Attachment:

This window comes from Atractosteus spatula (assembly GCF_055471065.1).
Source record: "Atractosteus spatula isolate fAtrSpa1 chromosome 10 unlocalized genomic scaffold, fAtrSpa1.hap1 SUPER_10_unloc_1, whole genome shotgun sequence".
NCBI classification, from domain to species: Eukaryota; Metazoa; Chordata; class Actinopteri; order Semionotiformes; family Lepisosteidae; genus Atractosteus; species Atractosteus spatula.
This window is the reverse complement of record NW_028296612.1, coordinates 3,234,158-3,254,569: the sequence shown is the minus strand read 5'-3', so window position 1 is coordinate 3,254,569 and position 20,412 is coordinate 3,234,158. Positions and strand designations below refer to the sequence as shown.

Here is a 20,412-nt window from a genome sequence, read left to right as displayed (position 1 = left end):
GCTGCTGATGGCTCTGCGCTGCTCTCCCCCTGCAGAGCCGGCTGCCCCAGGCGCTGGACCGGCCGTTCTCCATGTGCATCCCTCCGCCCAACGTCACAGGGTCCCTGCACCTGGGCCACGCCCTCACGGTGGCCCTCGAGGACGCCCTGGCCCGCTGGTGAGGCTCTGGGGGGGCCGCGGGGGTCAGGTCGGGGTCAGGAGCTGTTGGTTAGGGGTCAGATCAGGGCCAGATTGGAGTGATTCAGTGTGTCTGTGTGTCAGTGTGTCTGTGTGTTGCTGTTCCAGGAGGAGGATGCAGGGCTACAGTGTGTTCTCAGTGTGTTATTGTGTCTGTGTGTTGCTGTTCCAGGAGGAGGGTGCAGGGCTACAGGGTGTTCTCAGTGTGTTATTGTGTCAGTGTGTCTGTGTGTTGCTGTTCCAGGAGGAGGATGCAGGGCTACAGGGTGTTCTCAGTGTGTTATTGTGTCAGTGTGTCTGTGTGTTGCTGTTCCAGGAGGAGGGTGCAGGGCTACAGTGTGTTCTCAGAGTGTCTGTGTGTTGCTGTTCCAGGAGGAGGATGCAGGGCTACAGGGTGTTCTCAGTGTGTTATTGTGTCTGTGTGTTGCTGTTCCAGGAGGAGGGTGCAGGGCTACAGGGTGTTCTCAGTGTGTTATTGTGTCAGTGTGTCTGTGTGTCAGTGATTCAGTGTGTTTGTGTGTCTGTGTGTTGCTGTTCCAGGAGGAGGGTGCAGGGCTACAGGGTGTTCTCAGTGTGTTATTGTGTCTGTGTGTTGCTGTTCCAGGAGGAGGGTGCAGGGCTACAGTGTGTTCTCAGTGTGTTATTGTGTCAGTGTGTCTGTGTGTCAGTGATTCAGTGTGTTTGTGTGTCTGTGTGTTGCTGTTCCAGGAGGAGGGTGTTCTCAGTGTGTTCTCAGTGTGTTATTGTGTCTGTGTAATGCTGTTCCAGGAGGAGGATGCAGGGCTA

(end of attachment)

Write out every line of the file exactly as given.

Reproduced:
This window comes from Atractosteus spatula (assembly GCF_055471065.1).
Source record: "Atractosteus spatula isolate fAtrSpa1 chromosome 10 unlocalized genomic scaffold, fAtrSpa1.hap1 SUPER_10_unloc_1, whole genome shotgun sequence".
NCBI classification, from domain to species: Eukaryota; Metazoa; Chordata; class Actinopteri; order Semionotiformes; family Lepisosteidae; genus Atractosteus; species Atractosteus spatula.
This window is the reverse complement of record NW_028296612.1, coordinates 3,234,158-3,254,569: the sequence shown is the minus strand read 5'-3', so window position 1 is coordinate 3,254,569 and position 20,412 is coordinate 3,234,158. Positions and strand designations below refer to the sequence as shown.

Here is a 20,412-nt window from a genome sequence, read left to right as displayed (position 1 = left end):
GCTGCTGATGGCTCTGCGCTGCTCTCCCCCTGCAGAGCCGGCTGCCCCAGGCGCTGGACCGGCCGTTCTCCATGTGCATCCCTCCGCCCAACGTCACAGGGTCCCTGCACCTGGGCCACGCCCTCACGGTGGCCCTCGAGGACGCCCTGGCCCGCTGGTGAGGCTCTGGGGGGGCCGCGGGGGTCAGGTCGGGGTCAGGAGCTGTTGGTTAGGGGTCAGATCAGGGCCAGATTGGAGTGATTCAGTGTGTCTGTGTGTCAGTGTGTCTGTGTGTTGCTGTTCCAGGAGGAGGATGCAGGGCTACAGTGTGTTCTCAGTGTGTTATTGTGTCTGTGTGTTGCTGTTCCAGGAGGAGGGTGCAGGGCTACAGGGTGTTCTCAGTGTGTTATTGTGTCAGTGTGTCTGTGTGTTGCTGTTCCAGGAGGAGGATGCAGGGCTACAGGGTGTTCTCAGTGTGTTATTGTGTCAGTGTGTCTGTGTGTTGCTGTTCCAGGAGGAGGGTGCAGGGCTACAGTGTGTTCTCAGAGTGTCTGTGTGTTGCTGTTCCAGGAGGAGGATGCAGGGCTACAGGGTGTTCTCAGTGTGTTATTGTGTCTGTGTGTTGCTGTTCCAGGAGGAGGGTGCAGGGCTACAGGGTGTTCTCAGTGTGTTATTGTGTCAGTGTGTCTGTGTGTCAGTGATTCAGTGTGTTTGTGTGTCTGTGTGTTGCTGTTCCAGGAGGAGGGTGCAGGGCTACAGGGTGTTCTCAGTGTGTTATTGTGTCTGTGTGTTGCTGTTCCAGGAGGAGGGTGCAGGGCTACAGTGTGTTCTCAGTGTGTTATTGTGTCAGTGTGTCTGTGTGTCAGTGATTCAGTGTGTTTGTGTGTCTGTGTGTTGCTGTTCCAGGAGGAGGGTGTTCTCAGTGTGTTCTCAGTGTGTTATTGTGTCTGTGTAATGCTGTTCCAGGAGGAGGATGCAGGGCTA